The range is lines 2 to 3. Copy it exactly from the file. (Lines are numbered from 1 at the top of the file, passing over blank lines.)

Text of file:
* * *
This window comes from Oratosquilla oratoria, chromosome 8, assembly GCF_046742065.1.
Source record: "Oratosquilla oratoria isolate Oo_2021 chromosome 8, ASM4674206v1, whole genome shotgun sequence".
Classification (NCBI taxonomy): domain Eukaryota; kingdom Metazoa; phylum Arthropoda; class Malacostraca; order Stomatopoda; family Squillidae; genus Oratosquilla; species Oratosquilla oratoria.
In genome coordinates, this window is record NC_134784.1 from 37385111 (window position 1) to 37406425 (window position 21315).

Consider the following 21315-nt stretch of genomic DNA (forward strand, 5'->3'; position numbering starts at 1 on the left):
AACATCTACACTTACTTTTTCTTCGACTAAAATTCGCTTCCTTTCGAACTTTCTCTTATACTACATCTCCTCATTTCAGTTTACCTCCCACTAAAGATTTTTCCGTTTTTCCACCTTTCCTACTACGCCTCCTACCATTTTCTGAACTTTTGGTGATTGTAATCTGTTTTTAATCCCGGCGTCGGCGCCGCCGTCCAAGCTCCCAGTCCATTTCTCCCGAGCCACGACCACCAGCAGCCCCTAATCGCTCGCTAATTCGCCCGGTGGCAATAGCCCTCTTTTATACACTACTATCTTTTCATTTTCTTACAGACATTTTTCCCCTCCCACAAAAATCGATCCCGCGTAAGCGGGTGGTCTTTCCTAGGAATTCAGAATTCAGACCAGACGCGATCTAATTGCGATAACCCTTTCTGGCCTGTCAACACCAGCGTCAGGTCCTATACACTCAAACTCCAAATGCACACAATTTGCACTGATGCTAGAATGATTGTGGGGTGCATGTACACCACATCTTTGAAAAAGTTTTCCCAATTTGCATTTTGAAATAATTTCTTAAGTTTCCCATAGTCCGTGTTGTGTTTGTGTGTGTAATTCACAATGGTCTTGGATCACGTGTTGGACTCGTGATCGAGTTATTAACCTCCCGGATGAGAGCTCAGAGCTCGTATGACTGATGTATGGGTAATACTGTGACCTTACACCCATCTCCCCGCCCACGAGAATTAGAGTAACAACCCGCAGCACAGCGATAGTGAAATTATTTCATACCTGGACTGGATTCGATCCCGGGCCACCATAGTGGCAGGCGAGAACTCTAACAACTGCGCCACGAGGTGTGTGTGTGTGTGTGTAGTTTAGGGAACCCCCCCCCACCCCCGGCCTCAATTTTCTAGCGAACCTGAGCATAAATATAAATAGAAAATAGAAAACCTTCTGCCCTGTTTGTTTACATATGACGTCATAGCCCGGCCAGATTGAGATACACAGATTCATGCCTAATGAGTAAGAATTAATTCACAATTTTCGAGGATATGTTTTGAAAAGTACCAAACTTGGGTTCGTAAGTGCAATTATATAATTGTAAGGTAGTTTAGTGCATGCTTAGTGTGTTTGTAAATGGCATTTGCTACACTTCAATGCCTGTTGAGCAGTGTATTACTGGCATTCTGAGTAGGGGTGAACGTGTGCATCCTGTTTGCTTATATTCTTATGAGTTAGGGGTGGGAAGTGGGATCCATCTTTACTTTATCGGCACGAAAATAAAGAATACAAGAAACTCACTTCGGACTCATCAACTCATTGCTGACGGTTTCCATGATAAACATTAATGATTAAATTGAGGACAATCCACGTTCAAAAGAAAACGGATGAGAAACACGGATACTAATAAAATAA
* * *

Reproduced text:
Source record: "Oratosquilla oratoria isolate Oo_2021 chromosome 8, ASM4674206v1, whole genome shotgun sequence".
Classification (NCBI taxonomy): domain Eukaryota; kingdom Metazoa; phylum Arthropoda; class Malacostraca; order Stomatopoda; family Squillidae; genus Oratosquilla; species Oratosquilla oratoria.